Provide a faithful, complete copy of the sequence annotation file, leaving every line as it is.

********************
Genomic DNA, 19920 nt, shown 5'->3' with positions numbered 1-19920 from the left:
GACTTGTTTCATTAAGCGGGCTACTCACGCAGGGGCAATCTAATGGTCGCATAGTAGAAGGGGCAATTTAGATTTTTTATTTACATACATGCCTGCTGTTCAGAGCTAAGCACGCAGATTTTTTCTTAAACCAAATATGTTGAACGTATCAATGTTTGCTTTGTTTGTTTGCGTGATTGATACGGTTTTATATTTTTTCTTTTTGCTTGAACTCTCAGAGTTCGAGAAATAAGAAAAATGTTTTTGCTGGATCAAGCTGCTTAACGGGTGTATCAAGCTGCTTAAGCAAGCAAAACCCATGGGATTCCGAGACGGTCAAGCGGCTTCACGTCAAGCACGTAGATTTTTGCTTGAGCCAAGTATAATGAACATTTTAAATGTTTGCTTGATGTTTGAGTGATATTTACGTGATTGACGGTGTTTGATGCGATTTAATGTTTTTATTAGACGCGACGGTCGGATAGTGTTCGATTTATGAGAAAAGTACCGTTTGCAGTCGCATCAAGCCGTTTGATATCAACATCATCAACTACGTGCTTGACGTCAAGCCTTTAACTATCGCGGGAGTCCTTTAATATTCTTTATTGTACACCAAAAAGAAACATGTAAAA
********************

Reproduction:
Genomic DNA, 19920 nt, shown 5'->3' with positions numbered 1-19920 from the left:
GACTTGTTTCATTAAGCGGGCTACTCACGCAGGGGCAATCTAATGGTCGCATAGTAGAAGGGGCAATTTAGATTTTTTATTTACATACATGCCTGCTGTTCAGAGCTAAGCACGCAGATTTTTTCTTAAACCAAATATGTTGAACGTATCAATGTTTGCTTTGTTTGTTTGCGTGATTGATACGGTTTTATATTTTTTCTTTTTGCTTGAACTCTCAGAGTTCGAGAAATAAGAAAAATGTTTTTGCTGGATCAAGCTGCTTAACGGGTGTATCAAGCTGCTTAAGCAAGCAAAACCCATGGGATTCCGAGACGGTCAAGCGGCTTCACGTCAAGCACGTAGATTTTTGCTTGAGCCAAGTATAATGAACATTTTAAATGTTTGCTTGATGTTTGAGTGATATTTACGTGATTGACGGTGTTTGATGCGATTTAATGTTTTTATTAGACGCGACGGTCGGATAGTGTTCGATTTATGAGAAAAGTACCGTTTGCAGTCGCATCAAGCCGTTTGATATCAACATCATCAACTACGTGCTTGACGTCAAGCCTTTAACTATCGCGGGAGTCCTTTAATATTCTTTATTGTACACCAAAAAGAAACATGTAAAA